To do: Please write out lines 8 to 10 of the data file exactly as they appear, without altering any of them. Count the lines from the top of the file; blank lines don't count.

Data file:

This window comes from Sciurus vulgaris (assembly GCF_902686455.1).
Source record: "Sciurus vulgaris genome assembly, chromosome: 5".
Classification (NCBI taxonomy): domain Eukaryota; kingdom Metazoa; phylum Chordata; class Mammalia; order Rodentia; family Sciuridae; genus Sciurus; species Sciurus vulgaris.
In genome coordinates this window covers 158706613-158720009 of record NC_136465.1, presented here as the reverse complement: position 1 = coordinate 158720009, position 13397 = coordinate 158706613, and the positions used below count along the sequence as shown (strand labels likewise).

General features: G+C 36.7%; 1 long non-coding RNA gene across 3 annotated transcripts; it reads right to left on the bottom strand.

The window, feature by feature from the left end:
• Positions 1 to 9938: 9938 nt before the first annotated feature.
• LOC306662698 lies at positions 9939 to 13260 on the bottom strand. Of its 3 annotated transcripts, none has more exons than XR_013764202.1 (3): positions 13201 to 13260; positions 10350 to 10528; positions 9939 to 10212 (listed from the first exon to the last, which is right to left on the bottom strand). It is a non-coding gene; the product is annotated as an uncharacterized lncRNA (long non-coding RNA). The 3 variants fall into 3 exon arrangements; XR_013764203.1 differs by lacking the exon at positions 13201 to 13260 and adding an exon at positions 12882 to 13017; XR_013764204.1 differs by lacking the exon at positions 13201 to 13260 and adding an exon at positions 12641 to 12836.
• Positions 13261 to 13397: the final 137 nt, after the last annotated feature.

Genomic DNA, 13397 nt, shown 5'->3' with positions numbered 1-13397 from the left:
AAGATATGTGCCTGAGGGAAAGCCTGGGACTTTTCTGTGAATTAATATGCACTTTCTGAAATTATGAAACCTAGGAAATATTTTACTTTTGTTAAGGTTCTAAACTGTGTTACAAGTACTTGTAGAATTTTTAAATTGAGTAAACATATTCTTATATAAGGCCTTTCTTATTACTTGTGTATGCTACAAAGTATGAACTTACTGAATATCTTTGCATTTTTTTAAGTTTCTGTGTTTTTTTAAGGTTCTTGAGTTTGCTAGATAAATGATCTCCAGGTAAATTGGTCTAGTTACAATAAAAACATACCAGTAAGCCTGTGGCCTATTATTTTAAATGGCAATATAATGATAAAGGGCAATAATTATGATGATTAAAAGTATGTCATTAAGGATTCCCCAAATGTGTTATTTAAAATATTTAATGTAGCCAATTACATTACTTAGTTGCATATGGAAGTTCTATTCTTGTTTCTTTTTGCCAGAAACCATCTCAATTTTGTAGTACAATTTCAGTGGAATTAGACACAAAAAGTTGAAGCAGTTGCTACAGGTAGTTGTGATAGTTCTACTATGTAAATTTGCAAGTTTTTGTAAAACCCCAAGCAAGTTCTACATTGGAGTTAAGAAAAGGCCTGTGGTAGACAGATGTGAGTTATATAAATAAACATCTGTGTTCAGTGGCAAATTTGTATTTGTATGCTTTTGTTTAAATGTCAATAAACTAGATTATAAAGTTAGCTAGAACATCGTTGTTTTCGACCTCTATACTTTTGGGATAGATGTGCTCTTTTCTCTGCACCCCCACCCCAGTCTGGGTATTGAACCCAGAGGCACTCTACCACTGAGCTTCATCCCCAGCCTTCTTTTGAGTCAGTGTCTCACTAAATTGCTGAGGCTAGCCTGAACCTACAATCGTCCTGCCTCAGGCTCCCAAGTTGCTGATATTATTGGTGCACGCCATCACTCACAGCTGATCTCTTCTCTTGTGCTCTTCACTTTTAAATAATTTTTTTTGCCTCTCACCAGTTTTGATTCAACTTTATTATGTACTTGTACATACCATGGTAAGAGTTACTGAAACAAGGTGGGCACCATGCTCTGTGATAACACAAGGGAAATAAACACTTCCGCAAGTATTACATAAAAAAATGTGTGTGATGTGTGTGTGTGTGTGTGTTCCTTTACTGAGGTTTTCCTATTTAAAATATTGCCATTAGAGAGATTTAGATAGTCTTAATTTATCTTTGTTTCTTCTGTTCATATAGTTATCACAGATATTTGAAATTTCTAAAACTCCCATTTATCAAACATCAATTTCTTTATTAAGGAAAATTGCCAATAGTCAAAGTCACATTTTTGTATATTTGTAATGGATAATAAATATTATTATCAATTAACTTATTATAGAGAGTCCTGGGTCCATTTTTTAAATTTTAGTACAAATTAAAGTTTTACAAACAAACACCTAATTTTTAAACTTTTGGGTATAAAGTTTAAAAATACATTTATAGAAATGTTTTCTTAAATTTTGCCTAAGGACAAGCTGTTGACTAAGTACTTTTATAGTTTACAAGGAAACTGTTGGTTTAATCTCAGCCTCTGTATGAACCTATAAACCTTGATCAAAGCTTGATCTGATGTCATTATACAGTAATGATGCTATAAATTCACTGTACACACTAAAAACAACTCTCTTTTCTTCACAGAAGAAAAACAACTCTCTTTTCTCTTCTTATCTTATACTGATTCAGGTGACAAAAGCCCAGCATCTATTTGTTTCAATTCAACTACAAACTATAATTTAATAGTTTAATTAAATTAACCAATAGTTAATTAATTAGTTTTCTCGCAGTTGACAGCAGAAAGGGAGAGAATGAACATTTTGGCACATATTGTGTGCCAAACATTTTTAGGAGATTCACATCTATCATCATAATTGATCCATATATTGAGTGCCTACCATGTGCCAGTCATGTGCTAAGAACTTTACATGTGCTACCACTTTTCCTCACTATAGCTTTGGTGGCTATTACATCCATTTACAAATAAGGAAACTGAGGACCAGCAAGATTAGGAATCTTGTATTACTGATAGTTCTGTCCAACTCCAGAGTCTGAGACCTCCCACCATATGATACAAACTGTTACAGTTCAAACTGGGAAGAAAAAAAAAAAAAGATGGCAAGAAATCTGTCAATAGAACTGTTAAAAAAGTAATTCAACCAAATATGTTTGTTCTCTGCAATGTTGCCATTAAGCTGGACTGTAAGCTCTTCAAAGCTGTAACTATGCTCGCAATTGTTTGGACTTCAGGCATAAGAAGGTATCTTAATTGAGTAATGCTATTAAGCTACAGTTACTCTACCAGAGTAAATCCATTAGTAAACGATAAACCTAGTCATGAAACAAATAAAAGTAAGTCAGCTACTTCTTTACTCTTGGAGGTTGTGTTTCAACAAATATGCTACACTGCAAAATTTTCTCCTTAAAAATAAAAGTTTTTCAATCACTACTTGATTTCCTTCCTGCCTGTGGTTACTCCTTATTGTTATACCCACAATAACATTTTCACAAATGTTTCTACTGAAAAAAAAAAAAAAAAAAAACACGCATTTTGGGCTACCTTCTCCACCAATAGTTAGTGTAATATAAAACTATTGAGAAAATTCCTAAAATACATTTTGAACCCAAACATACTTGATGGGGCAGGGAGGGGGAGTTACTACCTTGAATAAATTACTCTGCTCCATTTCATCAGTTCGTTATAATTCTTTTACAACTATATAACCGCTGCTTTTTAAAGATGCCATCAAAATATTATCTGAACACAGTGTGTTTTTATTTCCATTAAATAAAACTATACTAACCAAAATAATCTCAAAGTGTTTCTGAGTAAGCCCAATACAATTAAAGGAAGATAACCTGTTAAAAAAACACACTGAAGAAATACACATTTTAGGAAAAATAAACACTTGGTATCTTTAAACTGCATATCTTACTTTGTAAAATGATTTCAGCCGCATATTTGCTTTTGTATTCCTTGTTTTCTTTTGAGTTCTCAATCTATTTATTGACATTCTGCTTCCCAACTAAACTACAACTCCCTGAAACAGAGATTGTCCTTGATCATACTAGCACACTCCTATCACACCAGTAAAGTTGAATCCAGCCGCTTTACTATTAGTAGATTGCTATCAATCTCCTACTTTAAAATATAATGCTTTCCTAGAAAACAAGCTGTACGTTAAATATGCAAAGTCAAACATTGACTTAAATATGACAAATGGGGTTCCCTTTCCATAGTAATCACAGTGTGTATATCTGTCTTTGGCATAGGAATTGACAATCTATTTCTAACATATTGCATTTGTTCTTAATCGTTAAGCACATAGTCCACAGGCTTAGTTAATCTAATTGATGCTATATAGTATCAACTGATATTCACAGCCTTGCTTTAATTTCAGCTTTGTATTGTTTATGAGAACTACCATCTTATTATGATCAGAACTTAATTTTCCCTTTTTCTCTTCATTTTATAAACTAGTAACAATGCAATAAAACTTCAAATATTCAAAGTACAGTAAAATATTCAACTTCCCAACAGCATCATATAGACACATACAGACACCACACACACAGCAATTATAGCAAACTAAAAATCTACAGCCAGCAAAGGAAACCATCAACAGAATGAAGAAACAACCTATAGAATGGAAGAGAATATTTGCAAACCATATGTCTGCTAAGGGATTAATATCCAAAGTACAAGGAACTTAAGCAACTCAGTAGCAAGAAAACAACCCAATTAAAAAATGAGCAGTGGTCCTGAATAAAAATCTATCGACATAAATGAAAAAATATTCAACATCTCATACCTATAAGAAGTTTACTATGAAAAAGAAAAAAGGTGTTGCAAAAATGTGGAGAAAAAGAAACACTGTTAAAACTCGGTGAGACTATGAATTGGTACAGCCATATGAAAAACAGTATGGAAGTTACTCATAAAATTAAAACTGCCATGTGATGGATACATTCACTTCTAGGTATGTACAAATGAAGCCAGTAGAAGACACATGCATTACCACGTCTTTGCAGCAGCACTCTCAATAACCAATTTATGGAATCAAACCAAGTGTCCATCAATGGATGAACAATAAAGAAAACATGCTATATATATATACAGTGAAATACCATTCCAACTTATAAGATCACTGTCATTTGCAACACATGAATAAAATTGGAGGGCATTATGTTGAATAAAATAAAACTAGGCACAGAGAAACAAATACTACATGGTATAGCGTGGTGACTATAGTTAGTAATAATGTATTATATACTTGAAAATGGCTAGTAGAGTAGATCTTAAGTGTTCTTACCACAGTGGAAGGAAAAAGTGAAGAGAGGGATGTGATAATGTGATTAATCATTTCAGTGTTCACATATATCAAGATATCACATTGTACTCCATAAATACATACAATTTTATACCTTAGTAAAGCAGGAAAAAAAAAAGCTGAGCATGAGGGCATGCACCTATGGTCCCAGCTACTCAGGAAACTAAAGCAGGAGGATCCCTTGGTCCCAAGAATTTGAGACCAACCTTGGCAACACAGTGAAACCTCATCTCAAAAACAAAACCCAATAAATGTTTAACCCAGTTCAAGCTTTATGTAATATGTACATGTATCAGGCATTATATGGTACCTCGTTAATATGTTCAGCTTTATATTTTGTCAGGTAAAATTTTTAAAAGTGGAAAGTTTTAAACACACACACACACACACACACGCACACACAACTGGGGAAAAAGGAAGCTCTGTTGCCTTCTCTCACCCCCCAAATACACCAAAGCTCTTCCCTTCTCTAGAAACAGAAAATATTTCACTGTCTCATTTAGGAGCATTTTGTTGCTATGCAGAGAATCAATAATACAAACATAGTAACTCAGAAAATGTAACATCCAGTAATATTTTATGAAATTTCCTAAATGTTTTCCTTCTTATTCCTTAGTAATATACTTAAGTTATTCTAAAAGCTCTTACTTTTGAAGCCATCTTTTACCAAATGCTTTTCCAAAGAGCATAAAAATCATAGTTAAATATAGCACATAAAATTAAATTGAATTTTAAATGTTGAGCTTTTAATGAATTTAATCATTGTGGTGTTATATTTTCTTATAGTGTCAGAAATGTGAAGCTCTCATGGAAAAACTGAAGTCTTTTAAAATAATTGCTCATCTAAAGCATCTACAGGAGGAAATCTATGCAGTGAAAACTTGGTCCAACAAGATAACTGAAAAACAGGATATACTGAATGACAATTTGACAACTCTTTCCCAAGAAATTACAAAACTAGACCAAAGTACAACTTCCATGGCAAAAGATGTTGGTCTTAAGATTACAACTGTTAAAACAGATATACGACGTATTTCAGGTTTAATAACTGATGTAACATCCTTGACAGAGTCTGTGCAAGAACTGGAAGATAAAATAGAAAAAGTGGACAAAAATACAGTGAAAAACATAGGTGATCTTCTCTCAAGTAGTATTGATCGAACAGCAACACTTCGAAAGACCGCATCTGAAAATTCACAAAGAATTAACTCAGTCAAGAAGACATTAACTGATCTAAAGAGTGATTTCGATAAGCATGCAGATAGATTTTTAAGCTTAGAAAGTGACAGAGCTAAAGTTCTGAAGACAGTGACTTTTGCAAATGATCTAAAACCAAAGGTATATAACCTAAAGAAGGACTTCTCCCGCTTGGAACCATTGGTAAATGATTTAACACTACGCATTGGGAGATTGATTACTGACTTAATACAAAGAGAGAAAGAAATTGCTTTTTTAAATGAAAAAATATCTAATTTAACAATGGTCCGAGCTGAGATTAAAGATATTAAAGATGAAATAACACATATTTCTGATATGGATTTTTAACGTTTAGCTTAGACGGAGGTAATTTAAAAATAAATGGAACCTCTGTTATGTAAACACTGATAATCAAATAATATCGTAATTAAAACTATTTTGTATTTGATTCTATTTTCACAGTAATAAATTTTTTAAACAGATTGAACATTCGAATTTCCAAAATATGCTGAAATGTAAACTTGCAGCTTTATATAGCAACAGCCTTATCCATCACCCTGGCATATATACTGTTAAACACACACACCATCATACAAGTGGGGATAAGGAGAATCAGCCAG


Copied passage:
• LOC306662698 lies at positions 9939 to 13260 on the bottom strand. Of its 3 annotated transcripts, none has more exons than XR_013764202.1 (3): positions 13201 to 13260; positions 10350 to 10528; positions 9939 to 10212 (listed from the first exon to the last, which is right to left on the bottom strand). It is a non-coding gene; the product is annotated as an uncharacterized lncRNA (long non-coding RNA). The 3 variants fall into 3 exon arrangements; XR_013764203.1 differs by lacking the exon at positions 13201 to 13260 and adding an exon at positions 12882 to 13017; XR_013764204.1 differs by lacking the exon at positions 13201 to 13260 and adding an exon at positions 12641 to 12836.
• Positions 13261 to 13397: the final 137 nt, after the last annotated feature.

Genomic DNA, 13397 nt, shown 5'->3' with positions numbered 1-13397 from the left: